Consumers weigh in on how they choose a pharmacy and how they think their R.Ph. can better serve them




Consumers weigh in on how they choose a pharmacy and how they think their R.Ph. can better serve them

If you never thought to ask your customers, in the words of former New York City mayor Ed Koch, "How am I doin'?" we did. We found that most consumers have a favorable impression of their pharmacist. But they are receiving counseling from their pharmacist less often.

These are some conclusions from a consumer survey Drug Topics just completed. This report is the second in a two-part series examining the role of pharmacists. The first part of the series (Drug Topics, May 5) queried pharmacists directly about their responsibilities and authority within the healthcare profession. This second part evaluates patients' views of pharmacists' responsibilities and authority.

Drug Topics polled consumers about the types of pharmacies they patronize, what factors they consider to be of importance when choosing a pharmacy, what services their pharmacist offers, what services they would like their pharmacy to offer, and several other topics.

A three-page questionnaire was mailed to 1,000 nationally representative households. A total of 710 consumers responded. Of the survey respondents, 19% were men and 81% were women. Average age of the respondents was 51, and the average household income was $49,724. All community settings were represented, with more than half (51%) of the respondents residing in a suburban environment, 30% residing in a rural environment, and 19% residing in an urban environment. Each geographic area in the United States was represented as well, with 36% respondents living in the South, 23% in the Midwest, 21% in the East, and 20% in the West.

Choosing a pharmacy

Approximately nine out of 10 (88%) consumers said they had obtained prescription drugs at a pharmacy. Most persons patronized one pharmacy. Almost half (46%) of the survey respondents reported filling the majority of their prescriptions at a chain pharmacy. Another 19% filled their scripts at in-dependent pharmacies, 16% at supermarket pharmacies, 15% at mass- merchandiser pharmacies, and 4% at other types of pharmacies.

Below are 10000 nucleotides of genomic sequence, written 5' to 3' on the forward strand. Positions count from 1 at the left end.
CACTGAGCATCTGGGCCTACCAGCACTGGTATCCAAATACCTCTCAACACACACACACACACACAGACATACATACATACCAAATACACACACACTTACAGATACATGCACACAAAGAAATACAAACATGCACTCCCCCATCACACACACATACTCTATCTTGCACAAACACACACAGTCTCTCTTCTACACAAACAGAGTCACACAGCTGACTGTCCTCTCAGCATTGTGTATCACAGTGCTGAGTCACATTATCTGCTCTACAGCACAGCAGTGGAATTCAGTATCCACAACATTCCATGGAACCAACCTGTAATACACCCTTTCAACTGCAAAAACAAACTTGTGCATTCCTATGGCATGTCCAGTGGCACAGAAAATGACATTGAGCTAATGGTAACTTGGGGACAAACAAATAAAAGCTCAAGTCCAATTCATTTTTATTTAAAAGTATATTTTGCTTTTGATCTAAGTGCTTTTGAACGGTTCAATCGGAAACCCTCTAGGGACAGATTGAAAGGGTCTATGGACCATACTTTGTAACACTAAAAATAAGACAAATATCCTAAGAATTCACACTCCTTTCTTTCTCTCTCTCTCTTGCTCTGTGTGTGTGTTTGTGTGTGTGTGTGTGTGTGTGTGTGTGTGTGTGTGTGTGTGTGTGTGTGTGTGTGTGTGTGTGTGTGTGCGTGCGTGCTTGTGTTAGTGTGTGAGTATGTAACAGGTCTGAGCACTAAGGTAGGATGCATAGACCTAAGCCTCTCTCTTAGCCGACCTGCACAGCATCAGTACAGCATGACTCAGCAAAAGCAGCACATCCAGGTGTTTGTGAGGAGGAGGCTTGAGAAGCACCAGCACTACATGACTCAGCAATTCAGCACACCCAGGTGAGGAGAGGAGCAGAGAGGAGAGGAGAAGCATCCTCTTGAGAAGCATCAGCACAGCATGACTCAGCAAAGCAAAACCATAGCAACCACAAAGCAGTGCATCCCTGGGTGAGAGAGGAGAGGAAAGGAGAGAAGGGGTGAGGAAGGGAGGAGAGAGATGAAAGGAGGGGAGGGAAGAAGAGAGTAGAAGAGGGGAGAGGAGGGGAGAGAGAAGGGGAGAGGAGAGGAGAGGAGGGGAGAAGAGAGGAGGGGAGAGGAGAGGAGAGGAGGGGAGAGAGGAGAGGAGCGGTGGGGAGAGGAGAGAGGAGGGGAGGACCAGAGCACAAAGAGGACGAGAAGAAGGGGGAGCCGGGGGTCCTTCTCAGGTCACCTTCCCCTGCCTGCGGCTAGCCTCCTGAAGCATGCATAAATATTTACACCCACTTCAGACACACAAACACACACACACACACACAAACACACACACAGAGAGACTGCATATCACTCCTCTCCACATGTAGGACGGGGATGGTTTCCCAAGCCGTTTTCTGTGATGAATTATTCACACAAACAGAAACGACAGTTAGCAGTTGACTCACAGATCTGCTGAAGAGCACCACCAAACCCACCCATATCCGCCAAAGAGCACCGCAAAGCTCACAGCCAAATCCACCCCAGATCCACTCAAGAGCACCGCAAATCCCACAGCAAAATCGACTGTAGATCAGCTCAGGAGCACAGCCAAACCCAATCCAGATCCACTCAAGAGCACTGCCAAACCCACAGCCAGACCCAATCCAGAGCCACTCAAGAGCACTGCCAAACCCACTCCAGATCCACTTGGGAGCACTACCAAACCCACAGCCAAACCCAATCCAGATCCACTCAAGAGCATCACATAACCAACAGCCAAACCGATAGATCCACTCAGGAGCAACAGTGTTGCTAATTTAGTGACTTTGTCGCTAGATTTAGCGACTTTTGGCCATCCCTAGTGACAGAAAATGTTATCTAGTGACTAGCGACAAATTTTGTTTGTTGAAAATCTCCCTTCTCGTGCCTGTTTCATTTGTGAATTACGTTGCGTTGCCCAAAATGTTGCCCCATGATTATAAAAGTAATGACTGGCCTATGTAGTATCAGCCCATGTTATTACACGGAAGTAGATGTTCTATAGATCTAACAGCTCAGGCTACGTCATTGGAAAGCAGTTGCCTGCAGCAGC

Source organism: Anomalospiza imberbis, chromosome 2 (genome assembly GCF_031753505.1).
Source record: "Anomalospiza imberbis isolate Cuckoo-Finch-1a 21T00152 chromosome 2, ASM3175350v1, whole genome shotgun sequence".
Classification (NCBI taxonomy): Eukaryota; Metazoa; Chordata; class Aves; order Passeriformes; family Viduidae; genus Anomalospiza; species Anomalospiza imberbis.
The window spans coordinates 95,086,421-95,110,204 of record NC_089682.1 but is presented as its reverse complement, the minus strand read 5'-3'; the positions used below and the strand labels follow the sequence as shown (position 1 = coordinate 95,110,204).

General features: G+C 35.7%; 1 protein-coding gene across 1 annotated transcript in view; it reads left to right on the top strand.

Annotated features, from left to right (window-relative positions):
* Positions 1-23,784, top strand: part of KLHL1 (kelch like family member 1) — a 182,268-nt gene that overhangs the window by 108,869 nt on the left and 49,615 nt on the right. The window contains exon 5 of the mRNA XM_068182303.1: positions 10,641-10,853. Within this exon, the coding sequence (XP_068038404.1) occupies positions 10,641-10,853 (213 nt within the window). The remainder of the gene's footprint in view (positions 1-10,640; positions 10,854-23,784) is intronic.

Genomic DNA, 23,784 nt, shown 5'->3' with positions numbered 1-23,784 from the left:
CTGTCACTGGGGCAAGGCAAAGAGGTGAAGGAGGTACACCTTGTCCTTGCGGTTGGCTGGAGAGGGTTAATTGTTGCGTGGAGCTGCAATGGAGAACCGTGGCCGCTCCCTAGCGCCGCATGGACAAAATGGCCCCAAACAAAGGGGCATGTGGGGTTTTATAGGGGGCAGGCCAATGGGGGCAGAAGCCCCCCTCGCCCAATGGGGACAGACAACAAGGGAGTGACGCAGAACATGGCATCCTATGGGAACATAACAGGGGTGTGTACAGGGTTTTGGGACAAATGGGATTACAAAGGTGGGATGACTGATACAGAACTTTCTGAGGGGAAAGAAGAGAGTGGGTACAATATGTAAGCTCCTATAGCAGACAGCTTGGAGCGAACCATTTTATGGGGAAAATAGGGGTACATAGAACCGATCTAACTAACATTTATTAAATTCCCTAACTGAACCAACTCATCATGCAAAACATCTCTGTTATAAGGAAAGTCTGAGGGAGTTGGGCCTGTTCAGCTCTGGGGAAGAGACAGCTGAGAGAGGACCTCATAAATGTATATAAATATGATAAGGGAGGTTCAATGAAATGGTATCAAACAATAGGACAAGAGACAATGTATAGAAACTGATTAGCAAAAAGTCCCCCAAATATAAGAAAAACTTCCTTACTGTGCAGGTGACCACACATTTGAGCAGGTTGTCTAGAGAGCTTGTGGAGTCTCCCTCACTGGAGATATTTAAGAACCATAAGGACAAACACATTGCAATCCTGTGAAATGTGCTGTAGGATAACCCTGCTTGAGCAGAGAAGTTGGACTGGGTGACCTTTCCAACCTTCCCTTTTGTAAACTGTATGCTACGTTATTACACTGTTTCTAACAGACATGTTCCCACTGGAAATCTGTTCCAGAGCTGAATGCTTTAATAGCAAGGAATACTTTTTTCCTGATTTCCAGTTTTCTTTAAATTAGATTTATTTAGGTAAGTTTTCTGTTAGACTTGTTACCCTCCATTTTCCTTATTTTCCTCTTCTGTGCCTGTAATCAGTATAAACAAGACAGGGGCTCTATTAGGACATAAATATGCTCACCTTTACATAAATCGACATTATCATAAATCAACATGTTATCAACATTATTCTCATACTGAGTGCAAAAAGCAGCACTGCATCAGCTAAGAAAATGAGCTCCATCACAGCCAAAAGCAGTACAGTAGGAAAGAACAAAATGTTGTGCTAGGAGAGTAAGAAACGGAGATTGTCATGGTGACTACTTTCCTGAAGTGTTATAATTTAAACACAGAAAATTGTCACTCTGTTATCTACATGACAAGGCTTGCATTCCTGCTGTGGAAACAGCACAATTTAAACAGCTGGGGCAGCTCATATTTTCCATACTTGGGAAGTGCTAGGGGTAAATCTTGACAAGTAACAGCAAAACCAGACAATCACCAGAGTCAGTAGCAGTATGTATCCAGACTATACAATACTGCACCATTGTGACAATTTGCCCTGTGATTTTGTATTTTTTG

Chain pharmacies were particularly popular among consumers in the East (60%), compared with the South (47%), Midwest (41%), and West (35%). Mass-merchandiser pharmacies were frequented more often by respondents in the Midwest (25%), compared with 15% of respondents in the West, 14% in the South, and just 6% of respondents in the East. Consumers under age 40 patronized mass merchants more often than did those 60 or older (19% versus 12%). Respondents whose household income was less than $25,000 relied more on independent stores than did higher-income respondents (27% versus 11%-17%).

According to 32% of respondents, "health insurance plan requirement" was the most important factor when selecting a pharmacy, followed by convenient location (27%). Good prices (16%), helpful pharmacist (15%), and convenient hours (11%) were of less importance (see Figure 1). Those who usually patronize mass merchants are more likely to cite "good prices" as the most important factor when choosing a pharmacy, compared with those who patronize other types of pharmacies (30% versus 10%-12%). Those who frequent independent pharmacies were more likely to choose "helpful pharmacist" as the most important factor in selecting a pharmacy, compared with patrons of other types of pharmacies (31% versus 9%-12%).